Why don't I post more mantas? I dunno, we see a lot of them.
These are great fun to photograph. Sometimes they'll tag along or do fly overs for the duration of the dive. If they let you come close, which happens frequently, you'll want your wide angle - this one had a wingspan of about 3 meters, and they can get much larger. If you shoot from below, you can identify individuals by the unique spot pattern. More then once I thought I've been shooting the same manta during a dive, only to realize upon reviewing the images that 2 or 3 had made passes at me...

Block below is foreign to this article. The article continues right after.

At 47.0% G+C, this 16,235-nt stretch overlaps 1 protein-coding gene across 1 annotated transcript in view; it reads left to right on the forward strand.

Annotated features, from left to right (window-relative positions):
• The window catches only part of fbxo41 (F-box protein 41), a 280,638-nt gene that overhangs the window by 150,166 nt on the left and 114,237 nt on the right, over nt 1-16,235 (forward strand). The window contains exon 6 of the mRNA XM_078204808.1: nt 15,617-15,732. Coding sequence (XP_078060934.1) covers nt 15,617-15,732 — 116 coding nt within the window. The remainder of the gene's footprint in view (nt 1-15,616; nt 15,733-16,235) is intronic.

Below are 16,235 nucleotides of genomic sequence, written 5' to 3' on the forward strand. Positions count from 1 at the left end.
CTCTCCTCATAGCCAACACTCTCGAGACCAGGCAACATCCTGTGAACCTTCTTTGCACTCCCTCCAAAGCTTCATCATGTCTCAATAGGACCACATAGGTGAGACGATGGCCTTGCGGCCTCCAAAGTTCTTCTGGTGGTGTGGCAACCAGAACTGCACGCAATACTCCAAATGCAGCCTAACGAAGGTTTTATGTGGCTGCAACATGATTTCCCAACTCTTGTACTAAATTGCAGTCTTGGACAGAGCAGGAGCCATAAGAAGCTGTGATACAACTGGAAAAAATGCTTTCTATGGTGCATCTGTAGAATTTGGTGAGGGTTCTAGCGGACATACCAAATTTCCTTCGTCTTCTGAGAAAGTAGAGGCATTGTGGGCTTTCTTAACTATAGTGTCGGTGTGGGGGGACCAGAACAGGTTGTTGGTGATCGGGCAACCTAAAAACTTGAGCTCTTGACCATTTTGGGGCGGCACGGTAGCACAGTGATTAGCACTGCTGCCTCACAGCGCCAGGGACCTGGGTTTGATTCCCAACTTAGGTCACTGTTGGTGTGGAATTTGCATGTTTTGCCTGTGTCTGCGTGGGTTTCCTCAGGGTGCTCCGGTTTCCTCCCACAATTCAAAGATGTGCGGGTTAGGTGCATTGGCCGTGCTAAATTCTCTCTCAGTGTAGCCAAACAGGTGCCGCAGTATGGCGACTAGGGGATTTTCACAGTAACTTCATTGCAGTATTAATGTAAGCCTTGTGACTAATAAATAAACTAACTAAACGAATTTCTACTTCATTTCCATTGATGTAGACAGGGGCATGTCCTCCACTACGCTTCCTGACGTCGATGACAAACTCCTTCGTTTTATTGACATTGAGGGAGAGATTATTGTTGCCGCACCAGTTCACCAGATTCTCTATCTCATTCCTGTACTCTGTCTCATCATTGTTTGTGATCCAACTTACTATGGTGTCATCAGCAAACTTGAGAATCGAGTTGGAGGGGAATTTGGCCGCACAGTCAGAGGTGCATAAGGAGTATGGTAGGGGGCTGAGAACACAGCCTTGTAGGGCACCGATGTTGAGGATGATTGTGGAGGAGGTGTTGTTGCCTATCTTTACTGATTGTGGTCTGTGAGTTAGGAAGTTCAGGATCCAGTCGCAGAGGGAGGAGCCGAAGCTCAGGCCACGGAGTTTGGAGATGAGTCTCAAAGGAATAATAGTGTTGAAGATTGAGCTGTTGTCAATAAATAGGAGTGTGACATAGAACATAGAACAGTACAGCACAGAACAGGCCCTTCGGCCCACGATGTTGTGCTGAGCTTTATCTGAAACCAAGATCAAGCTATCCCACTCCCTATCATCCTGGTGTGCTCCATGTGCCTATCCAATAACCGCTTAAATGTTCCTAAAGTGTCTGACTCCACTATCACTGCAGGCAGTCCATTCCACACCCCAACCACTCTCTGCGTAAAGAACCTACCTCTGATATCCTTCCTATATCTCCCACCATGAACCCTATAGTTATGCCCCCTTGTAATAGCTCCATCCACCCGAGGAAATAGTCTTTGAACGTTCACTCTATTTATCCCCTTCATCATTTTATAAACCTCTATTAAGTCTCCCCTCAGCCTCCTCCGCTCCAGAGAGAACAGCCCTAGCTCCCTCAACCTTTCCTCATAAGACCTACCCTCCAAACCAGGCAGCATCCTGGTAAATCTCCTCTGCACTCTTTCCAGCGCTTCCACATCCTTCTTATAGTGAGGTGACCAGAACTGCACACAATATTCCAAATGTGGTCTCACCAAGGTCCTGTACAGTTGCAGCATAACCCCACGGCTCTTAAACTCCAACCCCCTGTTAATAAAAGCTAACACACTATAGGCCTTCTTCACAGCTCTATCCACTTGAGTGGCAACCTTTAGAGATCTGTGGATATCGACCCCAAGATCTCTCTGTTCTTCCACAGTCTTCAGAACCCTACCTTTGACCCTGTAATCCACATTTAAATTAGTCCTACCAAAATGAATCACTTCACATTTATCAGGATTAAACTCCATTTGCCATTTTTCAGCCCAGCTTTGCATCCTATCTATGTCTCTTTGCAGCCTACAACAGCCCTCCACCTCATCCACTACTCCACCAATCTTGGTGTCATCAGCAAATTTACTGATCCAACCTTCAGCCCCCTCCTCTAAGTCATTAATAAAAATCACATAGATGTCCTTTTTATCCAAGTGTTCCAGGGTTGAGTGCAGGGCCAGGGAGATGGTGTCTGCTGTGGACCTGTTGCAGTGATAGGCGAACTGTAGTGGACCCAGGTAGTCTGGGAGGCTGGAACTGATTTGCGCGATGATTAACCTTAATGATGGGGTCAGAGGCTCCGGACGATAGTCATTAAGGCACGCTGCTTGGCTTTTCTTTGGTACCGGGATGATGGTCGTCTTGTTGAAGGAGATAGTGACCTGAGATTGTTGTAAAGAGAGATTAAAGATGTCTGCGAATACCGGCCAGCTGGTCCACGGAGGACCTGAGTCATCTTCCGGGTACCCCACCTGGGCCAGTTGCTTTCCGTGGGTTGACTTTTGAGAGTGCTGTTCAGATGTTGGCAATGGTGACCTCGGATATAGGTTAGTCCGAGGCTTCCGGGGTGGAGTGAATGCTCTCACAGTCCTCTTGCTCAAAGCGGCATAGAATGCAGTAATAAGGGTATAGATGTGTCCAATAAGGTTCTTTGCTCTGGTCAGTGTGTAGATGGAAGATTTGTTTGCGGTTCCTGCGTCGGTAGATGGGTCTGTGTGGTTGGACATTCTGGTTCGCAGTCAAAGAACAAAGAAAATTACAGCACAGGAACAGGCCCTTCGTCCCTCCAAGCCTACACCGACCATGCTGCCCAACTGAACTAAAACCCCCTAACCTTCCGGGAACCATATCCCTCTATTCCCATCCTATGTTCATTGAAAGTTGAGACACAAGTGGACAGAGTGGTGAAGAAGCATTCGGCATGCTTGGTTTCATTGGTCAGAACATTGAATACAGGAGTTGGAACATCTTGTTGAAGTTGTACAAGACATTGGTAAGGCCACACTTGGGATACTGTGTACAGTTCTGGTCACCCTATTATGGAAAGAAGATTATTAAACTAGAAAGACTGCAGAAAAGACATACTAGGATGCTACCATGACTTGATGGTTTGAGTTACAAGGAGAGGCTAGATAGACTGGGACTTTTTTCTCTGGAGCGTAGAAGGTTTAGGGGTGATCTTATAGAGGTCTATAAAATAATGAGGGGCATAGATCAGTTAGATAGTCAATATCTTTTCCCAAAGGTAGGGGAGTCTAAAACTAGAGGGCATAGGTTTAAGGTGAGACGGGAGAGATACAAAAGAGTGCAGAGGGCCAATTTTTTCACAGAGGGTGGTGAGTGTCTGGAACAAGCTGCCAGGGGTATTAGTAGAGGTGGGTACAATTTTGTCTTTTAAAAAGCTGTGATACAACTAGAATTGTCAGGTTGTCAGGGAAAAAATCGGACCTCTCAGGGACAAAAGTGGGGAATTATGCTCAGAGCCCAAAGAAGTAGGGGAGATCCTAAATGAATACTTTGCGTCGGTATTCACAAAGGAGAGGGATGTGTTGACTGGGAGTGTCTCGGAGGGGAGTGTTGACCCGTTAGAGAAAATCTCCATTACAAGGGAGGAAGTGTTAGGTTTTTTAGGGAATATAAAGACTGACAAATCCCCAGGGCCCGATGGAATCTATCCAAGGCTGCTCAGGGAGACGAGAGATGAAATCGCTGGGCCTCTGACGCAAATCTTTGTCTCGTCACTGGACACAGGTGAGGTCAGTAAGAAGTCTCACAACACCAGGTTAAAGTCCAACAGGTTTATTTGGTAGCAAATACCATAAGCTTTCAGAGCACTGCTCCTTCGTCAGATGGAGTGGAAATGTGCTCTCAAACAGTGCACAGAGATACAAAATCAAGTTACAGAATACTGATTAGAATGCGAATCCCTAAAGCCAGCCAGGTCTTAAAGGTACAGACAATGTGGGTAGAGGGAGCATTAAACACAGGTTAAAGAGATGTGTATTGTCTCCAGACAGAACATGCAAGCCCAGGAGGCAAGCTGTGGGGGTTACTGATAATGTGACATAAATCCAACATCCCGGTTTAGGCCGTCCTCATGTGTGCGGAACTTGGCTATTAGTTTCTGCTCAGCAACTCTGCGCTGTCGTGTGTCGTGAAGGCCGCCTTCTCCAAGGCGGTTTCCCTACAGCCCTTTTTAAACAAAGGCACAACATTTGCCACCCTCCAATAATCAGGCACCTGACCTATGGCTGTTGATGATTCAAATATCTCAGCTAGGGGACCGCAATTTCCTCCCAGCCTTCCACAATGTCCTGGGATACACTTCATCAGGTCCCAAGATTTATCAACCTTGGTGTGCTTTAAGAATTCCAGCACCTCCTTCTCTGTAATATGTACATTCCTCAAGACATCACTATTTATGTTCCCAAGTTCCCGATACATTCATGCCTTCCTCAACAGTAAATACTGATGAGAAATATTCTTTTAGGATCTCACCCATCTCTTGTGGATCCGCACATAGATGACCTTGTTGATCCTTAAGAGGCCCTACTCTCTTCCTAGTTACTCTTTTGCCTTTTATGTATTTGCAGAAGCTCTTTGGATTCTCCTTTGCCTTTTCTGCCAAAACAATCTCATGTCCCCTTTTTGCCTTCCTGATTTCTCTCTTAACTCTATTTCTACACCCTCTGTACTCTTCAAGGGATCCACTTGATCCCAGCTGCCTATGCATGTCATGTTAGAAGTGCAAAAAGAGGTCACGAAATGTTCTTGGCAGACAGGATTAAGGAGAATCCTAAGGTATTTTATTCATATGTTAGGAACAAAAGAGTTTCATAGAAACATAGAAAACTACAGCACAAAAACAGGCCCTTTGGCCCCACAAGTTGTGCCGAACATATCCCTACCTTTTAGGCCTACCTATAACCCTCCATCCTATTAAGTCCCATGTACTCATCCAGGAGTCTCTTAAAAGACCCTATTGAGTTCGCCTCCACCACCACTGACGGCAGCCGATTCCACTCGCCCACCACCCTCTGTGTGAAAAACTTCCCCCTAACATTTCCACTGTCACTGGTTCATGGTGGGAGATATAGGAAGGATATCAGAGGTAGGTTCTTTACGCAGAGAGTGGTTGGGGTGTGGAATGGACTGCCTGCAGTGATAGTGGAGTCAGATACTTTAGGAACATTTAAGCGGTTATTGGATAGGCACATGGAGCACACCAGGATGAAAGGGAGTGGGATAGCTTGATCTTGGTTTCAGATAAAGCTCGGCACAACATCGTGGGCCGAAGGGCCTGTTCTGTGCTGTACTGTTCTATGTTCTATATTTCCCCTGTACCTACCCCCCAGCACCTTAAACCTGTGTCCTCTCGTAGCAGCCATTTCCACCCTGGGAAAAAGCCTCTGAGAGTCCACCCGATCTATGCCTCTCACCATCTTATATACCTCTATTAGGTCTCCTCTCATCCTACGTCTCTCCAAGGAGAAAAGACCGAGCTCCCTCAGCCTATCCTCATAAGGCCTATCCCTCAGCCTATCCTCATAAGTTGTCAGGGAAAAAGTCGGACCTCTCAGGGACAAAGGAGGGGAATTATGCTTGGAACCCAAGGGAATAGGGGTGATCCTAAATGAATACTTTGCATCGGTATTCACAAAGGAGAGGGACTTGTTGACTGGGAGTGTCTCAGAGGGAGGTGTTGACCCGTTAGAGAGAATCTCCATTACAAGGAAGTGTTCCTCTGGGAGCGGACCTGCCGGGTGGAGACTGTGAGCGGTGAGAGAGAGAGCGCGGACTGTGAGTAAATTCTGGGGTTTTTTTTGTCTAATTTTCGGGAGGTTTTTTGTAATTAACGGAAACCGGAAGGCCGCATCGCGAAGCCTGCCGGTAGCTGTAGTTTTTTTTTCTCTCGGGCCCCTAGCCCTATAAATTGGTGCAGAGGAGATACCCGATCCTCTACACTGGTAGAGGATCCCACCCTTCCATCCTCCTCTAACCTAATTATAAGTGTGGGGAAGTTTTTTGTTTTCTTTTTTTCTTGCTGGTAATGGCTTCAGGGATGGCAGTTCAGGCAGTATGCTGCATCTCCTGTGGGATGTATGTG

According to the Manta Pacific Research Foundation: www.mantapacific.org/mantapacific/identification/index.html as of January 2011 there are about 175 idenitfied mantas in West Hawaii. The Kona population does not co-mingle with the mantas on Ohahu or Maui.
A friend and I dived Makalawena a few years back, and we ID'd a juvenile. Cute little thing with a 4 foot wingspan, so we thought there was a good chance no one had seen it before. Kenny had the camera and got the shot, and named it after his wife, Margo, #114. Cool stuff.